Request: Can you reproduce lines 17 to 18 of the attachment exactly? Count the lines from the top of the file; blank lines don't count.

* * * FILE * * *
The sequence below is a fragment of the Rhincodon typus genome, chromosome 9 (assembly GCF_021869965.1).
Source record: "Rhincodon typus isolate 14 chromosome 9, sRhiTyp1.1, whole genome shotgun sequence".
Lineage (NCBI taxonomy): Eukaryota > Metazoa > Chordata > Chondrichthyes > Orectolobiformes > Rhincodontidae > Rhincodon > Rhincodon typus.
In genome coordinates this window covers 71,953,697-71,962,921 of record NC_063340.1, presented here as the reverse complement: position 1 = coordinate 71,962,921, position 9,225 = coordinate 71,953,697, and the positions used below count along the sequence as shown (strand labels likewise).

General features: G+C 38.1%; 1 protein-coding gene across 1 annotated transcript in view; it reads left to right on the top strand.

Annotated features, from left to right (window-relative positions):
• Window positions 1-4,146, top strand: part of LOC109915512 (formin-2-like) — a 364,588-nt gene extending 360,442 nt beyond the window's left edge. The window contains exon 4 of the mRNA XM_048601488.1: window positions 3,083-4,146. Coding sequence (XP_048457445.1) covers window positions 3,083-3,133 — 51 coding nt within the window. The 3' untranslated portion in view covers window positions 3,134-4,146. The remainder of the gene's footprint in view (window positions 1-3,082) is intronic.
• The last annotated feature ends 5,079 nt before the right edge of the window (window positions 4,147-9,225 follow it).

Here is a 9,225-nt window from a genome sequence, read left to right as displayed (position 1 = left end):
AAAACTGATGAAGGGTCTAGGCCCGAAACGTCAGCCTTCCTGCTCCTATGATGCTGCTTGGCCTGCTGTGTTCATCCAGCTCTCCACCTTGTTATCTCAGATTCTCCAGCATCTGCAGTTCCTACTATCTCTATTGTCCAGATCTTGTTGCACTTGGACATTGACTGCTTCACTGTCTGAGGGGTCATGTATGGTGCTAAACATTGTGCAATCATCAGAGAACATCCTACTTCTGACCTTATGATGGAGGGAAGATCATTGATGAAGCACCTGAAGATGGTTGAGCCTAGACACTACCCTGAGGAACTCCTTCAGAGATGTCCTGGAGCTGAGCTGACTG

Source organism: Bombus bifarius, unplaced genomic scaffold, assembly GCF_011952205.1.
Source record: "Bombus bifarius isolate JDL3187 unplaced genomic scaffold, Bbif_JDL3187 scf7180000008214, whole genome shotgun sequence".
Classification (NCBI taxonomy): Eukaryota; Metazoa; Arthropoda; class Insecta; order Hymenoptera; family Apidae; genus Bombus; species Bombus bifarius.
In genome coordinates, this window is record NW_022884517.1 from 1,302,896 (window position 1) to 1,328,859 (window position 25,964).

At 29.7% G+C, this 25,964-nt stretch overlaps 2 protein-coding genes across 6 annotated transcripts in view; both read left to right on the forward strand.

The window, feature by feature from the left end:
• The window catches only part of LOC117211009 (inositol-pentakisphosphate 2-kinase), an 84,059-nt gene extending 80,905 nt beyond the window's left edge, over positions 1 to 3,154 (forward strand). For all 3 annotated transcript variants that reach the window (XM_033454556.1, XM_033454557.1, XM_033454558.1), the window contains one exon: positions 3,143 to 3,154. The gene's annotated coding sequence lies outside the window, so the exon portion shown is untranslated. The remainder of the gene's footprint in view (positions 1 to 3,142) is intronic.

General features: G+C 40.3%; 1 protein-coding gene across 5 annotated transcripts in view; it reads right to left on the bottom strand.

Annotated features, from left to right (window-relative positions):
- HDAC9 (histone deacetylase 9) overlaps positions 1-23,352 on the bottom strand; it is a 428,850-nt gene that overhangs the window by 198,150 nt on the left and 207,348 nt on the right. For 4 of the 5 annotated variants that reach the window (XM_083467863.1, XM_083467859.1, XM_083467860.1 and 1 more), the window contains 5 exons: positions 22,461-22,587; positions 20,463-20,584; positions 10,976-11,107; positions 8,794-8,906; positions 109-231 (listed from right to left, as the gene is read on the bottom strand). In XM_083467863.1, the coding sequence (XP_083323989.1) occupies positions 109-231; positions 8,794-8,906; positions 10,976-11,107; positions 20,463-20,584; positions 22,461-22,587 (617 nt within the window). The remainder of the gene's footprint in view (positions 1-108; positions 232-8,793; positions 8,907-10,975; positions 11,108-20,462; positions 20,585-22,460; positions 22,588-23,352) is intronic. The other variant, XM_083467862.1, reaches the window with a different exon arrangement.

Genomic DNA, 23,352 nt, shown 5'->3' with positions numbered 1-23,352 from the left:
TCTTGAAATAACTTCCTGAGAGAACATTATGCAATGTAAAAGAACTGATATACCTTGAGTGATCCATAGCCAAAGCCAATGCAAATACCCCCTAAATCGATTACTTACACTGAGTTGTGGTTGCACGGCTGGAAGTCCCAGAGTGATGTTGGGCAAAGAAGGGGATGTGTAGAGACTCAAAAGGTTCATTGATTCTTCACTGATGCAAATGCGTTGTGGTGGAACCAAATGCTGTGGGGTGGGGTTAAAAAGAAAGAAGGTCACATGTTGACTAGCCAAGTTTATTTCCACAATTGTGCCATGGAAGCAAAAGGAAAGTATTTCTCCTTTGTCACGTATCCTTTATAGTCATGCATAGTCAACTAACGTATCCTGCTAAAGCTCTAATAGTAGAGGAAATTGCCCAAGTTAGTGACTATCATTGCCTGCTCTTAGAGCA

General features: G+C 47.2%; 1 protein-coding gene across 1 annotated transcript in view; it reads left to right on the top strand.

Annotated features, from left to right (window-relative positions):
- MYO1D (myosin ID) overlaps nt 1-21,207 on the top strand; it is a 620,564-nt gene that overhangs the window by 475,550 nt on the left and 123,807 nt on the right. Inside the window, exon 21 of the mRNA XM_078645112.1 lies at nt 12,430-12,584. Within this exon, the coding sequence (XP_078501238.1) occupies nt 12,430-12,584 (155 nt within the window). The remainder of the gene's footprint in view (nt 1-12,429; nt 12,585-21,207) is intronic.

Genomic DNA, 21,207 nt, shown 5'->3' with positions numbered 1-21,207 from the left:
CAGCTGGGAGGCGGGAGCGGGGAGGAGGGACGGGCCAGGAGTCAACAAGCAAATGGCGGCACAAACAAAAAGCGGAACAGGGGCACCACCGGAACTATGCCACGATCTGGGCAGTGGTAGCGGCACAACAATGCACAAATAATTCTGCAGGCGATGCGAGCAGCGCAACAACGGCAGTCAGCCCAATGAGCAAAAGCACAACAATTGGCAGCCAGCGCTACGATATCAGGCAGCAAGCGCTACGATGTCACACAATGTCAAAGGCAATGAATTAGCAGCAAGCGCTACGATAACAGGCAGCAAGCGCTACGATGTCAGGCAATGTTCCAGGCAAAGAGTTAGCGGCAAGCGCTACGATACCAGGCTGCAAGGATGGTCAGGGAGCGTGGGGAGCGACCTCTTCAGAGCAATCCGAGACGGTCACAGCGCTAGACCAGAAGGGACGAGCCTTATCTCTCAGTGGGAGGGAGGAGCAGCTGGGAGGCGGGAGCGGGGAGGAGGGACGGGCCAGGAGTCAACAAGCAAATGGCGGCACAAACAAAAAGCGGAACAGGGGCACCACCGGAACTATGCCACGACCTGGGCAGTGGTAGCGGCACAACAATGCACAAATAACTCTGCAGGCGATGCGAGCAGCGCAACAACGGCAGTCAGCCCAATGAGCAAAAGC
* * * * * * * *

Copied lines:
• The window catches only part of LOC117211009 (inositol-pentakisphosphate 2-kinase), an 84,059-nt gene extending 80,905 nt beyond the window's left edge, over positions 1 to 3,154 (forward strand). For all 3 annotated transcript variants that reach the window (XM_033454556.1, XM_033454557.1, XM_033454558.1), the window contains one exon: positions 3,143 to 3,154. The gene's annotated coding sequence lies outside the window, so the exon portion shown is untranslated. The remainder of the gene's footprint in view (positions 1 to 3,142) is intronic.

General features: G+C 40.3%; 1 protein-coding gene across 5 annotated transcripts in view; it reads right to left on the bottom strand.